In article      
 
[3]  Raina, M.K., Quality control of herbal and herbo-mineral formulations. Indian Journal of Natural Products, 2003, 19, 11-15
In article      
 
[4]  Aswar, M., Aswar, U., Watkar, B., Vyas, M., Wagh, A., Gujar, K.N., Anthelmintic activity of Ficus benghalensis. Int. J. of Green Pharmacy. 2008, 170-172.
In article      View Article
 
[5]  Mukerjee, P.K., Quality control of Herbal drugs: An approach to evaluation of botanicals, 1st ed, Bussiness Horizons, New Delhi, 2002.
In article      
 
[6]  Bundy, D.A., Immunoepidemiology of intestinal helminthic infection I: the global burden of intestinal nematode disease. Transactions of the Royal Society of Tropical Medicine and Hygiene, 1994, 8, 259-261.
In article      View Article
 
[7]  Berti G., Bottari P., Marsili A., Morelli I., A triterpenoid epoxide from polypodium vulgare. Tetrahedron Letters. 1966, 7 (9), 979-982.
In article      View Article
 
[8]  Herfindal and Gourley, 2000. Textbook of Therapeutics: Drug and Disease Management, 6th Edition, Lippincott Williams & Wilkins. 305-323.
In article      
 
[9]  B Bibhilesh; Mendhe; Umesh Nema; Piyush Gupta; R Bhushan. Inter J Pharm Sci and Res., 2010, 1(3): 69-72.
In article      
 
[10]  EO Ajaiyeoba; PA Onocha; OT Olarenwaju. Pharm Biol., 2001, 39: 217-20.
In article      View Article
 
[11]  V Suresh; G Arunachalam; N Senthil Kumar. J.Pharmy Res., 2011, 4(1): 283-284.
In article      
 
[12]  RD Vidyarthi. A textbook of Zoology. Chand S and Co, New Delhi, 14thed, 1967.
In article      
 
[13]  KD Chatterjee. Parasitology, Protozoology and Helminthology. In Guha Ray Sree Saraswaty Press Ltd,Calcutta, 6thed, 1967.
In article      
 
[14]  T Sollmann. J Pharmacol. Exp. Ther., 1918, 12: 120-70.
In article      
 

Published with license by Science and Education Publishing, Copyright © 2021 Pawan Sharma, Chhater Singh and Rohit Saraswat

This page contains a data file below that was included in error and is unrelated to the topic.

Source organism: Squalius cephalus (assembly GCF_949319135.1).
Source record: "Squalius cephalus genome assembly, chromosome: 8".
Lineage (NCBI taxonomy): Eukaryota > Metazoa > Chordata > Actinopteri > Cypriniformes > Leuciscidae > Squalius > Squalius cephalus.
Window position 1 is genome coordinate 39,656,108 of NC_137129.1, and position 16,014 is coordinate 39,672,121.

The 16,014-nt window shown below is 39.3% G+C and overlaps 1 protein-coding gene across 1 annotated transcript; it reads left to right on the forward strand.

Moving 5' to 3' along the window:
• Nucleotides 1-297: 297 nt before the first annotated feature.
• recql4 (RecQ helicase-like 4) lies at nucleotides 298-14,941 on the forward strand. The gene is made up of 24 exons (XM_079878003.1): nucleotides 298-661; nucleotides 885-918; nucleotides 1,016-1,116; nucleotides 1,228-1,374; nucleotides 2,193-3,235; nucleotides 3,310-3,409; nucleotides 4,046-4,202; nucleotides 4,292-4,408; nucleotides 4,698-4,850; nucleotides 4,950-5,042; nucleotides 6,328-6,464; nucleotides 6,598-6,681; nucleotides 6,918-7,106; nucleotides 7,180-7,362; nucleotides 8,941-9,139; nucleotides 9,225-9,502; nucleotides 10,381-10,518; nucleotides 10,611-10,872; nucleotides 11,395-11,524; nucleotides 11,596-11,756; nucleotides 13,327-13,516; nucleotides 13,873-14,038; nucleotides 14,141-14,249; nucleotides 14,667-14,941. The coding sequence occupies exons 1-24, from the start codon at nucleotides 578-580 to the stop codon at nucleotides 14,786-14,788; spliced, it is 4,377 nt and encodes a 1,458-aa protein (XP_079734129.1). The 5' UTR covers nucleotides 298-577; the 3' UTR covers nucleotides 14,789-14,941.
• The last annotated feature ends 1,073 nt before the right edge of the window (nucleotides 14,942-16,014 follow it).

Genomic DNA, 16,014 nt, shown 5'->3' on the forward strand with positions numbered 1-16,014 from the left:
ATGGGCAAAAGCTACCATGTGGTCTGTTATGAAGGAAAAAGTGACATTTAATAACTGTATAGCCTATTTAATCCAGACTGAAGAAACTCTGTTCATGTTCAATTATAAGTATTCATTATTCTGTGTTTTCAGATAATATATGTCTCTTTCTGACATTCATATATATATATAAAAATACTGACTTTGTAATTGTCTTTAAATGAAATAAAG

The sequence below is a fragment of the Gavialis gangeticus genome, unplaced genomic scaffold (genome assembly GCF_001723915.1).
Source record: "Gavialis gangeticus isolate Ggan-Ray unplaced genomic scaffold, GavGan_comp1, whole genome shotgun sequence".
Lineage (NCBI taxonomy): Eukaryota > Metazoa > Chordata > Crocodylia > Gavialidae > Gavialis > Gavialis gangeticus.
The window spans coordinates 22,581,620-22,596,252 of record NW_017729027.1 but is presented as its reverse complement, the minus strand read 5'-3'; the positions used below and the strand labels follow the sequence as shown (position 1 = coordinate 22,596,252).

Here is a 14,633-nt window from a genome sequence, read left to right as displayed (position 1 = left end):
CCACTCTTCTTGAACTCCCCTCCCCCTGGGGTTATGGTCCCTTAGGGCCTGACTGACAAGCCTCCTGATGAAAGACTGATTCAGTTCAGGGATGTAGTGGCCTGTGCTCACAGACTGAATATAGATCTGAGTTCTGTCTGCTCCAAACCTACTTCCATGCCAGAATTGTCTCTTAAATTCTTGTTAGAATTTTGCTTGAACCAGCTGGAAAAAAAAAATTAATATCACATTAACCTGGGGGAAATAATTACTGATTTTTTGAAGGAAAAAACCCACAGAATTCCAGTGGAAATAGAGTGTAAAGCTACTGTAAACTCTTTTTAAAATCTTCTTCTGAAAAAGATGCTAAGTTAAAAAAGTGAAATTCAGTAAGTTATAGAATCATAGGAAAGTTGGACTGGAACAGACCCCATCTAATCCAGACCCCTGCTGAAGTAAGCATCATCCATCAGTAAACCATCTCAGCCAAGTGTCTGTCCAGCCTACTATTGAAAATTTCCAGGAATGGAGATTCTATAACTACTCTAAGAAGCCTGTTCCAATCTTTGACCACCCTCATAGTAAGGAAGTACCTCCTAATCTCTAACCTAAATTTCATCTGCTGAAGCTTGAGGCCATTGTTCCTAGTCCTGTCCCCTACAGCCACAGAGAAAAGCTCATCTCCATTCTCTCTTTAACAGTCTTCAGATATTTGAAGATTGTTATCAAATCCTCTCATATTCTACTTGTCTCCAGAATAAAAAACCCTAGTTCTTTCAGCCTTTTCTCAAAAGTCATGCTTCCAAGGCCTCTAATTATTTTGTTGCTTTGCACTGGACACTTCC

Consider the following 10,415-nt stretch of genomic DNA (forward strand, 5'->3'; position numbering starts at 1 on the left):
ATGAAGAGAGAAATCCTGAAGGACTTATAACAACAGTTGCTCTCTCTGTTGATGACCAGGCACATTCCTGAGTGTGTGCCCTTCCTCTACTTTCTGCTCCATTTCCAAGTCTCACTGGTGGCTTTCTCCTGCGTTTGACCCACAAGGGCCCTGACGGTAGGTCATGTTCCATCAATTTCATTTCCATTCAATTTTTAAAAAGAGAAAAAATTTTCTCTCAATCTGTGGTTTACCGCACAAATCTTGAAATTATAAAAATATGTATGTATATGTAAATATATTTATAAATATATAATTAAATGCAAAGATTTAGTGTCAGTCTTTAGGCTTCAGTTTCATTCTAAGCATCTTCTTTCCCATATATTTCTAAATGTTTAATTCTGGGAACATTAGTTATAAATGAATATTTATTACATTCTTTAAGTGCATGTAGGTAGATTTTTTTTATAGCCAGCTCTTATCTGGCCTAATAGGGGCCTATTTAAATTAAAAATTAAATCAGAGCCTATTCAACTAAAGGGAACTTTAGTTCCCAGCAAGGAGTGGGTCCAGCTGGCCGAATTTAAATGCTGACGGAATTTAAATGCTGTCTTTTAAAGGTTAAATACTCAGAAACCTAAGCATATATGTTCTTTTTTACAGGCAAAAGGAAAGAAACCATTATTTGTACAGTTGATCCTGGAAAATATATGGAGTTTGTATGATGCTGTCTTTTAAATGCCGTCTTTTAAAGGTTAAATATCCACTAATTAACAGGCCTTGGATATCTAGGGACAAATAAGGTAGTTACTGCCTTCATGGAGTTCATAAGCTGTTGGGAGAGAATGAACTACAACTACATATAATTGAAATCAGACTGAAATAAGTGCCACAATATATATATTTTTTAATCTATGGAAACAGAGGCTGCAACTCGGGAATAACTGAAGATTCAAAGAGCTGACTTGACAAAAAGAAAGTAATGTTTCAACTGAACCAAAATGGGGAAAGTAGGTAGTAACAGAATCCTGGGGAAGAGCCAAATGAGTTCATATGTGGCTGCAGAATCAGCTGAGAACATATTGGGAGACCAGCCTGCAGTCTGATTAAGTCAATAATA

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Pawan Sharma, Chhater Singh, Rohit Saraswat. Anthelmintic Activities of Polypodium Decumanum Leaf-Extracts. American Journal of Biomedical Research. Vol. 9, No. 1, 2021, pp 1-4. http://pubs.sciepub.com/ajbr/9/1/1
MLA Style
Sharma, Pawan, Chhater Singh, and Rohit Saraswat. "Anthelmintic Activities of Polypodium Decumanum Leaf-Extracts." American Journal of Biomedical Research 9.1 (2021): 1-4.
APA Style
Sharma, P. , Singh, C. , & Saraswat, R. (2021). Anthelmintic Activities of Polypodium Decumanum Leaf-Extracts. American Journal of Biomedical Research, 9(1), 1-4.
Chicago Style
Sharma, Pawan, Chhater Singh, and Rohit Saraswat. "Anthelmintic Activities of Polypodium Decumanum Leaf-Extracts." American Journal of Biomedical Research 9, no. 1 (2021): 1-4.
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[1]  Agaie, B.M., Onyeyili, P.A., Bundy, Anthelmintic activity of crude aqueous leaf of Anogeissus leiocarpus in sheep. African J. of Biotechnology, 1994, 6, 1511-1515.
In article      
 
[2]  Chandrashekhar, C.H., Latha, K.P., Vagdevi, H.M., Vaidya, V.P., Kosalge, Anthelmintic activity of the crude extracts of Ficus racemosa. Int. J. of Green Pharmacy. 2009, 103.
In article      
 
[3]  Raina, M.K., Quality control of herbal and herbo-mineral formulations. Indian Journal of Natural Products, 2003, 19, 11-15
In article      
 
[4]  Aswar, M., Aswar, U., Watkar, B., Vyas, M., Wagh, A., Gujar, K.N., Anthelmintic activity of Ficus benghalensis. Int. J. of Green Pharmacy. 2008, 170-172.
In article      View Article
 
[5]  Mukerjee, P.K., Quality control of Herbal drugs: An approach to evaluation of botanicals, 1st ed, Bussiness Horizons, New Delhi, 2002.
In article      
 
[6]  Bundy, D.A., Immunoepidemiology of intestinal helminthic infection I: the global burden of intestinal nematode disease. Transactions of the Royal Society of Tropical Medicine and Hygiene, 1994, 8, 259-261.
In article      View Article
 
[7]  Berti G., Bottari P., Marsili A., Morelli I., A triterpenoid epoxide from polypodium vulgare. Tetrahedron Letters. 1966, 7 (9), 979-982.
In article      View Article
 
[8]  Herfindal and Gourley, 2000. Textbook of Therapeutics: Drug and Disease Management, 6th Edition, Lippincott Williams & Wilkins. 305-323.
In article      
 
[9]  B Bibhilesh; Mendhe; Umesh Nema; Piyush Gupta; R Bhushan. Inter J Pharm Sci and Res., 2010, 1(3): 69-72.
In article      
 
[10]  EO Ajaiyeoba; PA Onocha; OT Olarenwaju. Pharm Biol., 2001, 39: 217-20.
In article      View Article
 
[11]  V Suresh; G Arunachalam; N Senthil Kumar. J.Pharmy Res., 2011, 4(1): 283-284.
In article      
 
[12]  RD Vidyarthi. A textbook of Zoology. Chand S and Co, New Delhi, 14thed, 1967.
In article      
 
[13]  KD Chatterjee. Parasitology, Protozoology and Helminthology. In Guha Ray Sree Saraswaty Press Ltd,Calcutta, 6thed, 1967.
In article      
 
[14]  T Sollmann. J Pharmacol. Exp. Ther., 1918, 12: 120-70.
In article